Moreover, the supply is scarce. Jordan held a public tender on Thursday, but there was no bidder. Noone is selling wheat. The prices are also skyrocketing

Rising prices would also pose a threat to countries such as Libya and Egypt, which import essential supplies from Ukraine. Tunisia and Algeria, where rising food costs have often sparked popular anger, will also be hit. All these states will be looking on warily if the Ukraine war lingers. 

In Egypt where some 30 percent of Egyptians fall beneath the government’s poverty line, with incomes below 857 pounds ($54.73) a month, bread remains subsidized by the government.  Only last August, the Egyptian government raised the price of bread for the first time in 44 years in an attempt to relieve budgetary pressures.  Bread subsidies will now weigh even heavier on the Egyptian budget. 

An attempt in 1977 by then-President Anwar Sadat to increase bread prices set off deadly riots across Egypt that did not subside until the decision was rescinded.

How did we get here?

Bread riots in the Arab world have been occurring regularly since the mid-1980s. Egypt faced bread riots in 1977 and, again, in 1984. Tunisia, in 1983-1984. Morocco has also experienced food riots in 1984. Jordan witnessed them in 1988 and 1996.

In Lebanon, bread riots occurred in 1987. After 12 years of civil war, on August 27 of that year, the Lebanese pound fell 300 to 1. Riots sparked in Beirut and spread to other cities over the next few days. The Arab spring of 2010 was prompted by the rising cost of living.  In 2022, we seem to find ourselves in a similar situation.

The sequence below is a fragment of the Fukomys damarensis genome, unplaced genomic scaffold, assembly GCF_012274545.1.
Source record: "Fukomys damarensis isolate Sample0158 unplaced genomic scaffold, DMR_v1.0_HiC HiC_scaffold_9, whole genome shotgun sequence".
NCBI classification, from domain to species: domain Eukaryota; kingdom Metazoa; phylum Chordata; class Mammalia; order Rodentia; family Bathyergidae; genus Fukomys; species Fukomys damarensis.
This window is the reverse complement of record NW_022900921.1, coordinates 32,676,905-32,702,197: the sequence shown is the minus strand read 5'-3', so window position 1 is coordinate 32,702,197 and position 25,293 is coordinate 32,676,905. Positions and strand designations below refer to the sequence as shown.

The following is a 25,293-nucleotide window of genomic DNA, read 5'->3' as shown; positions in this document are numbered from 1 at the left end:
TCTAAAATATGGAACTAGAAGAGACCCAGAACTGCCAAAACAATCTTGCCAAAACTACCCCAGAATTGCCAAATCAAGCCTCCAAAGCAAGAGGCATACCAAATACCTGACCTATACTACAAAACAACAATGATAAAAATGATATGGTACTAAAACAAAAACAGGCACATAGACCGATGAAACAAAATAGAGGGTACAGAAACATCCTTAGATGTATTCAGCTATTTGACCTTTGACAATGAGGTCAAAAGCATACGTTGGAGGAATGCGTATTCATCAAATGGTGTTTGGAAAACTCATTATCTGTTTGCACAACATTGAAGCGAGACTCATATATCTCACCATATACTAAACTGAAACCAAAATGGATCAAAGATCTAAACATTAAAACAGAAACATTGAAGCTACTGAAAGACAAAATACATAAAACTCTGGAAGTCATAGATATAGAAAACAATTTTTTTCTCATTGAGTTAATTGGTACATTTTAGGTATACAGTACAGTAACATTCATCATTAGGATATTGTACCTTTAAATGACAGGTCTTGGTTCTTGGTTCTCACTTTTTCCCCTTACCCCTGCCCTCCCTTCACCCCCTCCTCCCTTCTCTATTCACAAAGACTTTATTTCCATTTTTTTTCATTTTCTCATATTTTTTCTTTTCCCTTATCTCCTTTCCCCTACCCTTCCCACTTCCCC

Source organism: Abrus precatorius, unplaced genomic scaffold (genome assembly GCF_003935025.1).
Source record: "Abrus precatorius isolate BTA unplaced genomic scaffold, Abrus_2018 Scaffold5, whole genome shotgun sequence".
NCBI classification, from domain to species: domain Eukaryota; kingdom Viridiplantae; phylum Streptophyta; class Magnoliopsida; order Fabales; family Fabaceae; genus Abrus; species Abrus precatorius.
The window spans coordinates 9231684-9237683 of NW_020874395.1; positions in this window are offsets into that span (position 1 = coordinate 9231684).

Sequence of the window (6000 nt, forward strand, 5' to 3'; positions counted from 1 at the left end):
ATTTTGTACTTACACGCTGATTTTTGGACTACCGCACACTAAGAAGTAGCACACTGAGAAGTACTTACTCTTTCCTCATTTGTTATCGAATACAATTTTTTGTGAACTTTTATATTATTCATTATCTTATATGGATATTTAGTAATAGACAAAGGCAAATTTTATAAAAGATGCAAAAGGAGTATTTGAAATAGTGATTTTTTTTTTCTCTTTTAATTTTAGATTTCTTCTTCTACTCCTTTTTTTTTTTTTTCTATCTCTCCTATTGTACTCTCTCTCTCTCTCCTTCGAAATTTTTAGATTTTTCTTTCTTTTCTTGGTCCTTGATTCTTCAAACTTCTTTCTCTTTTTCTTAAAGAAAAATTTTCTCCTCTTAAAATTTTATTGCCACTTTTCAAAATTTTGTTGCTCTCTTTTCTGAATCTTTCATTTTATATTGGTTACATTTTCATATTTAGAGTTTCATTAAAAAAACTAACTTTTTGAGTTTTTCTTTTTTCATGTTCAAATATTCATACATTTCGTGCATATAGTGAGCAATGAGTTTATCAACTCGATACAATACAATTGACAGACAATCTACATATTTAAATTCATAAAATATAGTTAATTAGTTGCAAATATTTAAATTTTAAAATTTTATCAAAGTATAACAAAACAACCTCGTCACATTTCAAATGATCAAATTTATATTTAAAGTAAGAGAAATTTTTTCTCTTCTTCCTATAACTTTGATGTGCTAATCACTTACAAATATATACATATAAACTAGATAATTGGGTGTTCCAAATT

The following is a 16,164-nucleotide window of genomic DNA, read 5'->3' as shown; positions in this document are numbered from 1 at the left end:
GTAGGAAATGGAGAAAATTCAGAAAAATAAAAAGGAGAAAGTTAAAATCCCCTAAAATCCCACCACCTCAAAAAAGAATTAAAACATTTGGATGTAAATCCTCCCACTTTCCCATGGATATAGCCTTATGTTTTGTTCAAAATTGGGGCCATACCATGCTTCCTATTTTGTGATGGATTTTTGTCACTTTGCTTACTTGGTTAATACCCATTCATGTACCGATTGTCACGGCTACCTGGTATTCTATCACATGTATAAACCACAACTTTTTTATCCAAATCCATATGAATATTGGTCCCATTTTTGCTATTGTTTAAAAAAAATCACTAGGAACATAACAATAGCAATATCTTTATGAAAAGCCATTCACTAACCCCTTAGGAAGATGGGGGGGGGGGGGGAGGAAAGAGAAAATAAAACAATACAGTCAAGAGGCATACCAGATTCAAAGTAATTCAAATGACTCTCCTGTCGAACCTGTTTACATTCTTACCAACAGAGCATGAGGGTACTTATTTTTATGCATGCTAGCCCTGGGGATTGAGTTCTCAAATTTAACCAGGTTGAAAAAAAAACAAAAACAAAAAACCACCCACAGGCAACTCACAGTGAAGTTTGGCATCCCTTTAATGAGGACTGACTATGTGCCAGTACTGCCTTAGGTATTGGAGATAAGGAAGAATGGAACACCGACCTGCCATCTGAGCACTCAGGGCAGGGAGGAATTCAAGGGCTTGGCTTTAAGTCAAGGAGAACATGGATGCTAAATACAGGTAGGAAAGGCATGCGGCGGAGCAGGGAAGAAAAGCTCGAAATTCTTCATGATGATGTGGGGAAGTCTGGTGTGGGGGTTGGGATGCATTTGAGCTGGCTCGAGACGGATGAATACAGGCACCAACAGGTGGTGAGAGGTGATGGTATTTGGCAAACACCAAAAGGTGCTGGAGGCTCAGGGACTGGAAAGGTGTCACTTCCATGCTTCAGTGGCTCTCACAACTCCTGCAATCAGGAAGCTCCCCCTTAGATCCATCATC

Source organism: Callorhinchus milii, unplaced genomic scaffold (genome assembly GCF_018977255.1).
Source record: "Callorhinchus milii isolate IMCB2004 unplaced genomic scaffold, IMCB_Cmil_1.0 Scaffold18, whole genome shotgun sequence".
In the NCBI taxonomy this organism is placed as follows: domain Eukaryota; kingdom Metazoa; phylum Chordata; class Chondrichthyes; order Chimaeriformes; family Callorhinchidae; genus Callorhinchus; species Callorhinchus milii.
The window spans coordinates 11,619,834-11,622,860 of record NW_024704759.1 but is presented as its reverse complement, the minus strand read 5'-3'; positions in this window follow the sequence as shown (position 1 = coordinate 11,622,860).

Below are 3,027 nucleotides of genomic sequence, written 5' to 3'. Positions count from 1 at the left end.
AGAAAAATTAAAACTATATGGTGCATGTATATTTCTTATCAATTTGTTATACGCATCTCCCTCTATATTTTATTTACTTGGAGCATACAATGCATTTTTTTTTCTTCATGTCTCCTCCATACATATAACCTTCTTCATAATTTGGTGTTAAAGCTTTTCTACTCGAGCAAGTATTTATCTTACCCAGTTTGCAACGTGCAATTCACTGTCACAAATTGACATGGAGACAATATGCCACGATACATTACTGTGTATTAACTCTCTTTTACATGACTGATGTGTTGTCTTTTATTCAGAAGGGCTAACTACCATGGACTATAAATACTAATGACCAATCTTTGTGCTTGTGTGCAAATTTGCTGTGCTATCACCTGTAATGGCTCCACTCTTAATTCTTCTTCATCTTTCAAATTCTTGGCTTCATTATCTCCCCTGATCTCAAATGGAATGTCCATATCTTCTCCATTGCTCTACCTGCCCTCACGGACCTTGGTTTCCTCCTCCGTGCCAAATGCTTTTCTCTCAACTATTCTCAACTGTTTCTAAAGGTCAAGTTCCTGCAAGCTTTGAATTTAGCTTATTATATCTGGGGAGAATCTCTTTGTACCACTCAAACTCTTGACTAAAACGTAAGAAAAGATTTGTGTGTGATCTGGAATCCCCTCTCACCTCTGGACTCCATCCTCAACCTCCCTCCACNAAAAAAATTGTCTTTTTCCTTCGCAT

Most of the bread riots were preceded by international financial organizations imposing austerity measures on the countries that negotiated loans (Tunisia and Egypt in 1983-1984) or had defaulted on debts (such as Jordan in 1996).

You can attribute in part the food insecurity issues of the region to policies brought to us by the World Bank and the International Monetary Fund which included the reduction of agricultural subsidies and the encouragement of production of fruits and vegetables for export, at the expense of investing in local grain production.

This could have a devastating humanitarian impact on already fragile states in the Levant and North Africa, whose governance problems could worsen.

Let us also remember that there are 3 trading giants with deep lobbying pockets in the US, Cargill, ADM and Bunge currently control 90 percent of the global grain trade.  

If we do not improve our food security, we will remain hostages to these giants and foreign wars. 

The Egyptian government has already decided to support farmers who produce wheat instead of companies that import it. 

Bread is a primary staple in the Middle East, particularly for lower-income families.  For many, in Lebanon, in the middle of the crippling economic crisis, the man’ouche with zaatar is breakfast, lunch and dinner. Look out for its price tripling as soon as government subsidies gradually vanish. 

Samara Azzi is a Lebanese investment banker. She can be reached on Twitter.

The opinions expressed are those of the author only and do not necessarily reflect the views of NOW.